France's President Emmanuel Macron says Paris is imminently withdrawing its ambassador from Niger followed by its troops, putting an end to military cooperation with Niamey.
"France has decided to withdraw its ambassador. In the next hours our ambassador and several diplomats will return to France, And we will put an end to our military cooperation with the current Niger authorities...," Macron told France-2 television in an interview on Sunday.
Emphasizing that military cooperation between the two countries is finished, he noted that around 1,500 French troops in Niger will leave in "the months and weeks to come" with a full pullout "by the end of the year."
“It will be organized in the coming weeks, but it’s the end of this cooperation [between the two countries] because we are not there to participate in political life (of Niger)," Macron said.
Niger welcomes withdrawal of French envoy, troops
Hours later, Niger's military government issued a statement, welcoming France’s announcement about pulling its ambassador and troops out of the country as "a new step towards sovereignty."
"This Sunday, we celebrate a new step towards the sovereignty of Niger," it said.
"The French troops and the ambassador of France will leave Nigerien soil by the end of the year," the statement noted, adding, "This is a historic moment, which speaks to the determination and will of the Nigerien people."
Niger's military ousted pro-Western former president, Mohamed Bazoum, in a coup on July 26. Since then, relations have been deteriorating between Paris and Niamey due to the former's refusal to recognize Niger's new rulers and its support for the ousted president.
The coup against Bazoum was the third of its kind in the West Africa region in as many years, following similar military actions in Mali and Burkina Faso in 2021 and 2022, which also forced the pullouts of French troops.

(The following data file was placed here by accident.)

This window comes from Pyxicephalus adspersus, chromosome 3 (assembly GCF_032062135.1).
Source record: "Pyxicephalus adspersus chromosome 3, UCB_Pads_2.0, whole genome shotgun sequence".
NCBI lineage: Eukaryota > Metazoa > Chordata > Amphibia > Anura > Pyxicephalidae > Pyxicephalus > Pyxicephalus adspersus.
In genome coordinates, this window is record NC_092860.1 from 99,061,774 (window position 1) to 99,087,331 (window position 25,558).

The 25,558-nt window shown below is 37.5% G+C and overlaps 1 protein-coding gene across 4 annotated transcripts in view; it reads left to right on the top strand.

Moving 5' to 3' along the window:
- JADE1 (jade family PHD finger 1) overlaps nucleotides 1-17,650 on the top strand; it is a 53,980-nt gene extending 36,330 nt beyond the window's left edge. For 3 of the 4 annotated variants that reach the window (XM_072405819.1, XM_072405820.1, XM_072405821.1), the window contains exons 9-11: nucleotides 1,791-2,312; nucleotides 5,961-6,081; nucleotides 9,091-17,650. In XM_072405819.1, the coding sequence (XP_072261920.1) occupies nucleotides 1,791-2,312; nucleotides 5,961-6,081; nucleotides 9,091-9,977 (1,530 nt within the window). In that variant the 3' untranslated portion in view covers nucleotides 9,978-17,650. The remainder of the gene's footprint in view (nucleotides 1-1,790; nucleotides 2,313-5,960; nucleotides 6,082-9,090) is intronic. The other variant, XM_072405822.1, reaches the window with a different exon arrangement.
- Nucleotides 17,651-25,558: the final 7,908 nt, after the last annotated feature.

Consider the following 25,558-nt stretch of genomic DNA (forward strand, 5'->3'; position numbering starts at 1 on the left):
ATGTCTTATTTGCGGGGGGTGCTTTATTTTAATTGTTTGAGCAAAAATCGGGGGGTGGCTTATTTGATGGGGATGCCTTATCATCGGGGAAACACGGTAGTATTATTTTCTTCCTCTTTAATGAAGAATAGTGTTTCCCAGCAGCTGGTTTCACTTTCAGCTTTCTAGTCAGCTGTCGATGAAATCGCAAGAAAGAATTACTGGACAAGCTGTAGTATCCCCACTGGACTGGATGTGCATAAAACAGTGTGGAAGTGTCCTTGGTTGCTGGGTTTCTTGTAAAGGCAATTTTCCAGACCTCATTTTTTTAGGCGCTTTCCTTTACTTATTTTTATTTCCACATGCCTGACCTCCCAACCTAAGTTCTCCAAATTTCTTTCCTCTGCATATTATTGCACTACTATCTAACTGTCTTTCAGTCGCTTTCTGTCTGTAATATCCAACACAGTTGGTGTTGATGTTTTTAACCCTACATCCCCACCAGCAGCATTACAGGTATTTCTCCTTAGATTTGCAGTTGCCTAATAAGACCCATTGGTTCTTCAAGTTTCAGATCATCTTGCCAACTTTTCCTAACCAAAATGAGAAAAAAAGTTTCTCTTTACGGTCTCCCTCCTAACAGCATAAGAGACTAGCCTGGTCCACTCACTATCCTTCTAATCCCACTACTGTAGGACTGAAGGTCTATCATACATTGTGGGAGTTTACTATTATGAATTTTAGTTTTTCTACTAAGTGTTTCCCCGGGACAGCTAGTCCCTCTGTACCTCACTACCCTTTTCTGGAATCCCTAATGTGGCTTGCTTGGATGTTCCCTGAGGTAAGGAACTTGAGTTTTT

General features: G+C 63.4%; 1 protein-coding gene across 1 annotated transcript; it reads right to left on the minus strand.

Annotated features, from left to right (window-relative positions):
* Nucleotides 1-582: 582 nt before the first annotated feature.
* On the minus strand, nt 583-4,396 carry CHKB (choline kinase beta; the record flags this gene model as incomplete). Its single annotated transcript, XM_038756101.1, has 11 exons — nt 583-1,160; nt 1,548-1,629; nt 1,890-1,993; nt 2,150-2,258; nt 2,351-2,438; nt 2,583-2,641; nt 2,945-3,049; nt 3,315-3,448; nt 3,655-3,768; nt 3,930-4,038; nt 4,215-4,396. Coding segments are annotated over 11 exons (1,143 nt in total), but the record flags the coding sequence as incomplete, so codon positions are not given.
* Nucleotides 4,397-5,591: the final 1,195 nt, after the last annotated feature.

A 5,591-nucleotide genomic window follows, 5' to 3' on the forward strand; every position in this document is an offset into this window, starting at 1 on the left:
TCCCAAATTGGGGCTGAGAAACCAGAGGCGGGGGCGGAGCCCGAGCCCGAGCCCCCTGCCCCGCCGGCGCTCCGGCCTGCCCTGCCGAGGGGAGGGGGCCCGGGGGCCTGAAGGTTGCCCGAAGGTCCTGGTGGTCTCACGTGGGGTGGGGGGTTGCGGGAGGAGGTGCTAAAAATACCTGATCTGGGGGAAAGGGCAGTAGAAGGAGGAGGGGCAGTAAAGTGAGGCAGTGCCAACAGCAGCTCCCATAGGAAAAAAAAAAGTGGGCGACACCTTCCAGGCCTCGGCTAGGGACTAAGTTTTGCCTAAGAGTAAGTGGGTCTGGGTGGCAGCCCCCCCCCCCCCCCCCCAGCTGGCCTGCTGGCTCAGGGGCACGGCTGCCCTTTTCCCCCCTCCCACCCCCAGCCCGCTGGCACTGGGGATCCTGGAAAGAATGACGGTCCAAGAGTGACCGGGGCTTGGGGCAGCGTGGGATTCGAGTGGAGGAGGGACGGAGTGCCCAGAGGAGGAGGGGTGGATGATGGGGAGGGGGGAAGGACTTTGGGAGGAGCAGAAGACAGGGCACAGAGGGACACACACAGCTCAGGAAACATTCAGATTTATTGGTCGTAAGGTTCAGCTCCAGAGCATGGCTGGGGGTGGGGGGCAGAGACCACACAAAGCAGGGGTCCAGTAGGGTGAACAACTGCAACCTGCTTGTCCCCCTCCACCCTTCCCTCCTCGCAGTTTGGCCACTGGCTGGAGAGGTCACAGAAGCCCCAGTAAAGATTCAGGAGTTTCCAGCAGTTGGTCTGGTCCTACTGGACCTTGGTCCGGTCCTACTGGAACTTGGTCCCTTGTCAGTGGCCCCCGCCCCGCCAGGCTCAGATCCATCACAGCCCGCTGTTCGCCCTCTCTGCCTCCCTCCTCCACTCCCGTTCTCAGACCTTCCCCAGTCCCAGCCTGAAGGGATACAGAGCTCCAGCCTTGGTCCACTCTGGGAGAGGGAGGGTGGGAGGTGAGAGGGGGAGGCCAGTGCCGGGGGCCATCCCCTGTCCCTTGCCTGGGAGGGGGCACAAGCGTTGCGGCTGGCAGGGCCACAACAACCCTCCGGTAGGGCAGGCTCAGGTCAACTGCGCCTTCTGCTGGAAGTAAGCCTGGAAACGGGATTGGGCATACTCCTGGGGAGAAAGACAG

During his Sunday interview, Macron reaffirmed France's position that Bazoum remained the "sole legitimate authority" in the West African country, claiming that "he was targeted by this coup d'etat because he was carrying out courageous reforms."
Last month, Niger's military leaders declared French ambassador Sylvain Itte persona non grata and revoked his diplomatic immunity.
However, after a 48-hour ultimatum for him to leave passed, the French government refused to comply, saying it did not recognize the authority of Niger's military government.
Niger closes airspace to French flights
In a related development also on Sunday, Niger's new authorities banned French aircraft from using the country's airspace.
Niger's airspace is "open to all national and international commercial flights except for French aircraft or aircraft chartered by France, including those of the airline Air France," the Agency for the Safety of Air Navigation in Africa and Madagascar (ASECNA) said in a statement on its website.
The airspace would remain closed for "all military, operational and other special flights," unless receiving prior authorization, the message added.
Niger reopened its airspace for commercial flights on September 4 after it was closed for nearly a month.
The West African nation said on August 6 that it closed its airspace due to the "threat of intervention from neighboring countries."
The decision came after the Economic Community of West African States, ECOWAS, threatened military action to restore the country's ousted president.